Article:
Should I use LC or GC for my analysis?

Although most analysts already know which approach they need to use for analysis, this is occasionally a topic of discussion.  While this blog post is not meant to give an absolute answer for each specific application, I hope to provide some tips to steer you in the general direction towards a solution, if this is your dilemma. I will focus here on characteristics of the analyte compound, which should be the primary concern. Other factors, such as cost and detection methods will not be discussed in this blog post.

 

To use GC for analysis:

First of all, the analyte must be volatile.  This is because it will need to exist in a vapor state in order to partition between the carrier gas stream (mobile phase) and the stationary phase inside the column.  While it depends somewhat on the choice in column, generally the compound should have a boiling below about 400°-500°C (at atmospheric pressure of 760 mm Hg).  For this reason, most GC analytes are smaller compounds with a molecular weight of less than 1000.  An example of a compound that works well for GC analysis is naphthalene, which has a boiling point of 217.9°C.  Although we have many examples of analyses that include naphthalene, here is a chromatogram that represents one of the most common applications (EPA method 8270):

http://www.restek.com/images/cgram/gc_ev1418.pdf

In order for partition to occur in the vapor state, the molecule must also remain intact. Ideally, it should not decompose upon heating.  In other words, it must be thermally stable (not thermally labile).  For example, riboflavin decomposes between 278-282°C and is generally not analyzed using GC.  Often in cases like this, GC analysis can be done if the compounds are derivatized.

 

Molecules that can be analyzed by GC or LC:

There are some compounds that could be analyzed equally well by GC or LC.  Bisphenol A is a good example of this.  Here is a link to example chromatograms for both LC and GC analyses of this:

http://www.restek.com/chromatogram/search?s=bisphenol%20A

Some other good examples include compounds like nitrobenzene:

http://www.restek.com/chromatogram/search?s=nitrobenzene

Sometimes analytes that need to be derivatized for GC analysis do not need derivatization for LC.  Chlorophenoxy acid herbicides are a good example of this. Here is an example of GC analysis for these herbicides (derivatized to methyl ester form):

http://www.restek.com/images/cgram/gc_ev00091.pdf

And an example of LC analysis (underivatized):

http://www.restek.com/images/cgram/lc_ev0355.pdf

Although there are many examples of compounds that can be done either way, LC is considered more universal and generally does not require derivatization as often.

 

To use LC for analysis:

Analytes for LC need to be soluble in a suitable mobile phase, but they do not need to be volatile at all. As a result, compounds range from small to very large.  As is the case for GC, most applications for LC are for organic molecules. Although it may be possible under certain circumstances for some inorganic compounds to be analyzed by LC, this would be beyond the scope of what Restek products can accomplish and will not be discussed here.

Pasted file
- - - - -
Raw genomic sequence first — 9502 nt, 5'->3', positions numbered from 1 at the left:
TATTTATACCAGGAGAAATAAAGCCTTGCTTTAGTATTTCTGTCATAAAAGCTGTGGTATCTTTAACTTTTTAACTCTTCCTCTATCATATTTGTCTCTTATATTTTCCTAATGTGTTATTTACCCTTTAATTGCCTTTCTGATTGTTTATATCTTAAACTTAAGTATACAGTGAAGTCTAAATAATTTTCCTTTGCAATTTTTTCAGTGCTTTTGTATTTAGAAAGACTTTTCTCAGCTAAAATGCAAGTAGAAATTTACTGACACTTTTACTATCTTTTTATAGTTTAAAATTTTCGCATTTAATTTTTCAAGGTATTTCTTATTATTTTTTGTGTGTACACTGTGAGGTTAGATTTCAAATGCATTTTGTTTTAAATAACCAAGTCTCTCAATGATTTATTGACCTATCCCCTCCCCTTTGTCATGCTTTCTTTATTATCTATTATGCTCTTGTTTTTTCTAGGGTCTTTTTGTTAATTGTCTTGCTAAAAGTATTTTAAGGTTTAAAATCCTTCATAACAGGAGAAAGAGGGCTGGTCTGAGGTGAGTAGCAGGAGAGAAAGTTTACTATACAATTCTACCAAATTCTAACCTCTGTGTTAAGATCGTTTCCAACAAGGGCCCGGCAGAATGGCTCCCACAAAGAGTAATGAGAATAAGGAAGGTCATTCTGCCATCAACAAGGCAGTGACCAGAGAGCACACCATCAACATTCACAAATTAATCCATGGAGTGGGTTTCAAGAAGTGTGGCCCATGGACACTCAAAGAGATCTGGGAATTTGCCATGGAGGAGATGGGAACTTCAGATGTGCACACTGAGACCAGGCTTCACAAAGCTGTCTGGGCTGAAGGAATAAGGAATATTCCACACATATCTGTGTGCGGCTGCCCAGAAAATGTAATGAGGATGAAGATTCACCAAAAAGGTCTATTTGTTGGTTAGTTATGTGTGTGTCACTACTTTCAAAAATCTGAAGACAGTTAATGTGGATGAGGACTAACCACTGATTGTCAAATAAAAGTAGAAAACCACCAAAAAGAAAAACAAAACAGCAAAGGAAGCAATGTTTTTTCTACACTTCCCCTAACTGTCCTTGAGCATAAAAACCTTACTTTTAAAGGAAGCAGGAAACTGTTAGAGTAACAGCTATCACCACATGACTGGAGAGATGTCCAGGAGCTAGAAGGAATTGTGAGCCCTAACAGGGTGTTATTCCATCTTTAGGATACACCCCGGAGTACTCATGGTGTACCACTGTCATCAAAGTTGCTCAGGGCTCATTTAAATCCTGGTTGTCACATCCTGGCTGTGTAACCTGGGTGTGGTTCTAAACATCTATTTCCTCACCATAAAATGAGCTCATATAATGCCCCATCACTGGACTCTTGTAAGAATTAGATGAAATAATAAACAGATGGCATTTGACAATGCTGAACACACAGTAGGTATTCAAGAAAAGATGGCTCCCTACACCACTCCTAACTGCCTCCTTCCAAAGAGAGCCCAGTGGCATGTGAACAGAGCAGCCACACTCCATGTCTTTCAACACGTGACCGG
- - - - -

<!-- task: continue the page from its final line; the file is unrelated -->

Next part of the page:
LC analysis is usually more difficult for the smallest of molecules, particularly if they coincide with the solvents in the mobile phase, for example methanol, acetonitrile or water.  Also, compounds that exist as gases at room temperature cannot be analyzed by LC, or at least it would not be practical.

In LC, to allow partitioning between the liquid mobile phase and the stationary phase inside the column, a compound must be reasonably soluble in the mobile phase and it must have some affinity toward the stationary phase. The phrase “like dissolves like” is very applicable when considering solubility. A compound’s chemical interaction toward a stationary phase could occur in several different ways.  If interested in reading more on this topic, I suggest reading USLC Column Selection and Mobile Phase Adjustment Guide. As discussed in the guide, four of the primary mechanisms are dispersion, polarizability, hydrogen-bonding and cation exchange.

As in GC, an analyte for LC also must remain intact and not decompose. Fortunately, thermal stability is not a concern for LC, since analysis can usually be performed at or near room temperature.  I mentioned earlier that riboflavin does decompose upon heating.  We find that riboflavin is analyzed fairly easily by LC, though, as shown in the following chromatogram:

http://www.restek.com/images/cgram/lc_ff0558.pdf

While decomposition is not common with LC analyses, ionization in aqueous solution occurs quite often. Consequently, such analytes are affected dramatically by the pH of the mobile phase.  To control these affects, most analysts will use buffer in the mobile phase. If interested in reading more on this topic, please refer to the following:

When should you use a buffer for HPLC, how does it work and which one to use?

New Advice on an Old Topic: Buffers in Reversed-Phase HPLC

 

Resources available:

A good tool to use that is at your disposal is Restek Searchable Chromatogram Library.  To look for example analyses for compound(s) of interest, simply type their name or CAS number in the search box. You may see examples for the analysis done by LC or GC, or perhaps both.  If the compounds of interest tend to decompose, become reactive or are difficult to detect, you may see examples of the analysis done by derivatization.

If interested in reading more on this topic, here are some articles that may be helpful:

http://bitesizebio.com/29109/run-fly-comparison-hplc-gc/

http://www.news-medical.net/life-sciences/Liquid-Chromatography-versus-Gas-Chromatography.aspx

http://lab-training.com/2014/04/02/what-are-the-differences-between-gc-and-hplc/

 

I hope you find this helpful. Thank you for reading.

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